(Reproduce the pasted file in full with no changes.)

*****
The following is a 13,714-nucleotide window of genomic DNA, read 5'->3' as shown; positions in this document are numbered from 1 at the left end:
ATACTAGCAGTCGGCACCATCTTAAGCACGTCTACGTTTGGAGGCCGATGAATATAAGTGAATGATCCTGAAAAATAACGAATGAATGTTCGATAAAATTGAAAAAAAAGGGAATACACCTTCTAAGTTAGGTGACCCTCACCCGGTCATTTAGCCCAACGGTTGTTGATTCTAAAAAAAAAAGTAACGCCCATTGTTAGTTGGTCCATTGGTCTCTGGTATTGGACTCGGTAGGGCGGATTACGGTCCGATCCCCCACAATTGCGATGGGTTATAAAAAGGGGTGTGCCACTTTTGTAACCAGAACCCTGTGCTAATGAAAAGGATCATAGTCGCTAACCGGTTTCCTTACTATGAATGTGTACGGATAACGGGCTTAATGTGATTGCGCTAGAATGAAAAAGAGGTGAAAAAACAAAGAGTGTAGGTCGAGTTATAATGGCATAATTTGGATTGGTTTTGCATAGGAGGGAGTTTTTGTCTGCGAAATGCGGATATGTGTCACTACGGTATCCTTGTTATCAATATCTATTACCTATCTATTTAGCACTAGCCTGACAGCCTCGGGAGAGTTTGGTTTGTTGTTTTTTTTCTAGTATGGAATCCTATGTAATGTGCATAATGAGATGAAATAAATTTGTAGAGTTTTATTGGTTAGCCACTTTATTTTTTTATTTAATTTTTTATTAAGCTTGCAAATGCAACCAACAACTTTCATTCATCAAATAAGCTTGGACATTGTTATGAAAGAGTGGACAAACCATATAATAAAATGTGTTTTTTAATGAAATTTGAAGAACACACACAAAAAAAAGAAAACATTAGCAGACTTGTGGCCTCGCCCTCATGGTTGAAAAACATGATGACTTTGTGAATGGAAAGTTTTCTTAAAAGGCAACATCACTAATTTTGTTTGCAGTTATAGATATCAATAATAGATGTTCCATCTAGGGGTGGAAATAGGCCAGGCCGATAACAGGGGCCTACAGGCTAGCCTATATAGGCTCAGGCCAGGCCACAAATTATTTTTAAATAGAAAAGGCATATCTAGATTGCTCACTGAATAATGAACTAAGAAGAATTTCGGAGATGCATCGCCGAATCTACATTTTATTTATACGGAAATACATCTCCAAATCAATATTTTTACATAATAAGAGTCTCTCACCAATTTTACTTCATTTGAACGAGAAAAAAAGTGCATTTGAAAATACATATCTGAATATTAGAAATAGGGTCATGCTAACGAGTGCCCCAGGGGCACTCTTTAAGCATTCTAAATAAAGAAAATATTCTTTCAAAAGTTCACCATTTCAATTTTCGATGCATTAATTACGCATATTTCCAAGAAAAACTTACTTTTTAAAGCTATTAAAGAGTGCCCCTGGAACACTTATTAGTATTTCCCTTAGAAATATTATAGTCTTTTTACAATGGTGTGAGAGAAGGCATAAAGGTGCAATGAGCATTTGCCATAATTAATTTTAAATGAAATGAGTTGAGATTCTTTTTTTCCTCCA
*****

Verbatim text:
The following is a 13,714-nucleotide window of genomic DNA, read 5'->3' as shown; positions in this document are numbered from 1 at the left end:
ATACTAGCAGTCGGCACCATCTTAAGCACGTCTACGTTTGGAGGCCGATGAATATAAGTGAATGATCCTGAAAAATAACGAATGAATGTTCGATAAAATTGAAAAAAAAGGGAATACACCTTCTAAGTTAGGTGACCCTCACCCGGTCATTTAGCCCAACGGTTGTTGATTCTAAAAAAAAAAGTAACGCCCATTGTTAGTTGGTCCATTGGTCTCTGGTATTGGACTCGGTAGGGCGGATTACGGTCCGATCCCCCACAATTGCGATGGGTTATAAAAAGGGGTGTGCCACTTTTGTAACCAGAACCCTGTGCTAATGAAAAGGATCATAGTCGCTAACCGGTTTCCTTACTATGAATGTGTACGGATAACGGGCTTAATGTGATTGCGCTAGAATGAAAAAGAGGTGAAAAAACAAAGAGTGTAGGTCGAGTTATAATGGCATAATTTGGATTGGTTTTGCATAGGAGGGAGTTTTTGTCTGCGAAATGCGGATATGTGTCACTACGGTATCCTTGTTATCAATATCTATTACCTATCTATTTAGCACTAGCCTGACAGCCTCGGGAGAGTTTGGTTTGTTGTTTTTTTTCTAGTATGGAATCCTATGTAATGTGCATAATGAGATGAAATAAATTTGTAGAGTTTTATTGGTTAGCCACTTTATTTTTTTATTTAATTTTTTATTAAGCTTGCAAATGCAACCAACAACTTTCATTCATCAAATAAGCTTGGACATTGTTATGAAAGAGTGGACAAACCATATAATAAAATGTGTTTTTTAATGAAATTTGAAGAACACACACAAAAAAAAGAAAACATTAGCAGACTTGTGGCCTCGCCCTCATGGTTGAAAAACATGATGACTTTGTGAATGGAAAGTTTTCTTAAAAGGCAACATCACTAATTTTGTTTGCAGTTATAGATATCAATAATAGATGTTCCATCTAGGGGTGGAAATAGGCCAGGCCGATAACAGGGGCCTACAGGCTAGCCTATATAGGCTCAGGCCAGGCCACAAATTATTTTTAAATAGAAAAGGCATATCTAGATTGCTCACTGAATAATGAACTAAGAAGAATTTCGGAGATGCATCGCCGAATCTACATTTTATTTATACGGAAATACATCTCCAAATCAATATTTTTACATAATAAGAGTCTCTCACCAATTTTACTTCATTTGAACGAGAAAAAAAGTGCATTTGAAAATACATATCTGAATATTAGAAATAGGGTCATGCTAACGAGTGCCCCAGGGGCACTCTTTAAGCATTCTAAATAAAGAAAATATTCTTTCAAAAGTTCACCATTTCAATTTTCGATGCATTAATTACGCATATTTCCAAGAAAAACTTACTTTTTAAAGCTATTAAAGAGTGCCCCTGGAACACTTATTAGTATTTCCCTTAGAAATATTATAGTCTTTTTACAATGGTGTGAGAGAAGGCATAAAGGTGCAATGAGCATTTGCCATAATTAATTTTAAATGAAATGAGTTGAGATTCTTTTTTTCCTCCA